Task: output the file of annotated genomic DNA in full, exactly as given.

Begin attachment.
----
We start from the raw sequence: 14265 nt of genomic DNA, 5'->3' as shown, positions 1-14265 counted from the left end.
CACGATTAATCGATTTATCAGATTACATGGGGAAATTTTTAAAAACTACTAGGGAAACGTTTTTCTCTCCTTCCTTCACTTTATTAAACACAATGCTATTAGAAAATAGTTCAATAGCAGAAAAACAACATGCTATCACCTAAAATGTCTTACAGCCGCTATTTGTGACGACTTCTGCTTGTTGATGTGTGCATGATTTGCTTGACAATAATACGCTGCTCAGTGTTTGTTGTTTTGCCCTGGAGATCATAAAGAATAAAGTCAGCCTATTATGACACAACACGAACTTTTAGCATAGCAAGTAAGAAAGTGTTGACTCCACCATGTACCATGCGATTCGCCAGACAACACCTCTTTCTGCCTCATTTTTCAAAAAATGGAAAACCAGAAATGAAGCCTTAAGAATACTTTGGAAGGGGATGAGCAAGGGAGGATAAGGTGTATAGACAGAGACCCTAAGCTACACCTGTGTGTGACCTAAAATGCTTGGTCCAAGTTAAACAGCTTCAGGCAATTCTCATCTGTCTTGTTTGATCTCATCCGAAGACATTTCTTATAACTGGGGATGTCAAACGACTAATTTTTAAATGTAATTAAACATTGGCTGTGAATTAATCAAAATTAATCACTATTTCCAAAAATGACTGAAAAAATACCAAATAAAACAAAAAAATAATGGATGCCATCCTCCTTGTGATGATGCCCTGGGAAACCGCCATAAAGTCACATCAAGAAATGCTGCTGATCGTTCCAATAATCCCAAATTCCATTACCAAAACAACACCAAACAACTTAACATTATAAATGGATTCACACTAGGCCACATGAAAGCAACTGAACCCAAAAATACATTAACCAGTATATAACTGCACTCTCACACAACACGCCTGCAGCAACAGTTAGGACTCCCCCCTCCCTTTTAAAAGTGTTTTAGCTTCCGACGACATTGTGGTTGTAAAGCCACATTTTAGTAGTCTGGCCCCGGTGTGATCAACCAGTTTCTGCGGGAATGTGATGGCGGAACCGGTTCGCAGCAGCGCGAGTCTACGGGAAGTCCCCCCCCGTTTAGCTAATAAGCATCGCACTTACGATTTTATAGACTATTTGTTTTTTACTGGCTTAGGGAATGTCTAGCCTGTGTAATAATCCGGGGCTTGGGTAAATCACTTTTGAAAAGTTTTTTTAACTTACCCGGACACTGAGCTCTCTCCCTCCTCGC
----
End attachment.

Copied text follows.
We start from the raw sequence: 14265 nt of genomic DNA, 5'->3' as shown, positions 1-14265 counted from the left end.
CACGATTAATCGATTTATCAGATTACATGGGGAAATTTTTAAAAACTACTAGGGAAACGTTTTTCTCTCCTTCCTTCACTTTATTAAACACAATGCTATTAGAAAATAGTTCAATAGCAGAAAAACAACATGCTATCACCTAAAATGTCTTACAGCCGCTATTTGTGACGACTTCTGCTTGTTGATGTGTGCATGATTTGCTTGACAATAATACGCTGCTCAGTGTTTGTTGTTTTGCCCTGGAGATCATAAAGAATAAAGTCAGCCTATTATGACACAACACGAACTTTTAGCATAGCAAGTAAGAAAGTGTTGACTCCACCATGTACCATGCGATTCGCCAGACAACACCTCTTTCTGCCTCATTTTTCAAAAAATGGAAAACCAGAAATGAAGCCTTAAGAATACTTTGGAAGGGGATGAGCAAGGGAGGATAAGGTGTATAGACAGAGACCCTAAGCTACACCTGTGTGTGACCTAAAATGCTTGGTCCAAGTTAAACAGCTTCAGGCAATTCTCATCTGTCTTGTTTGATCTCATCCGAAGACATTTCTTATAACTGGGGATGTCAAACGACTAATTTTTAAATGTAATTAAACATTGGCTGTGAATTAATCAAAATTAATCACTATTTCCAAAAATGACTGAAAAAATACCAAATAAAACAAAAAAATAATGGATGCCATCCTCCTTGTGATGATGCCCTGGGAAACCGCCATAAAGTCACATCAAGAAATGCTGCTGATCGTTCCAATAATCCCAAATTCCATTACCAAAACAACACCAAACAACTTAACATTATAAATGGATTCACACTAGGCCACATGAAAGCAACTGAACCCAAAAATACATTAACCAGTATATAACTGCACTCTCACACAACACGCCTGCAGCAACAGTTAGGACTCCCCCCTCCCTTTTAAAAGTGTTTTAGCTTCCGACGACATTGTGGTTGTAAAGCCACATTTTAGTAGTCTGGCCCCGGTGTGATCAACCAGTTTCTGCGGGAATGTGATGGCGGAACCGGTTCGCAGCAGCGCGAGTCTACGGGAAGTCCCCCCCCGTTTAGCTAATAAGCATCGCACTTACGATTTTATAGACTATTTGTTTTTTACTGGCTTAGGGAATGTCTAGCCTGTGTAATAATCCGGGGCTTGGGTAAATCACTTTTGAAAAGTTTTTTTAACTTACCCGGACACTGAGCTCTCTCCCTCCTCGC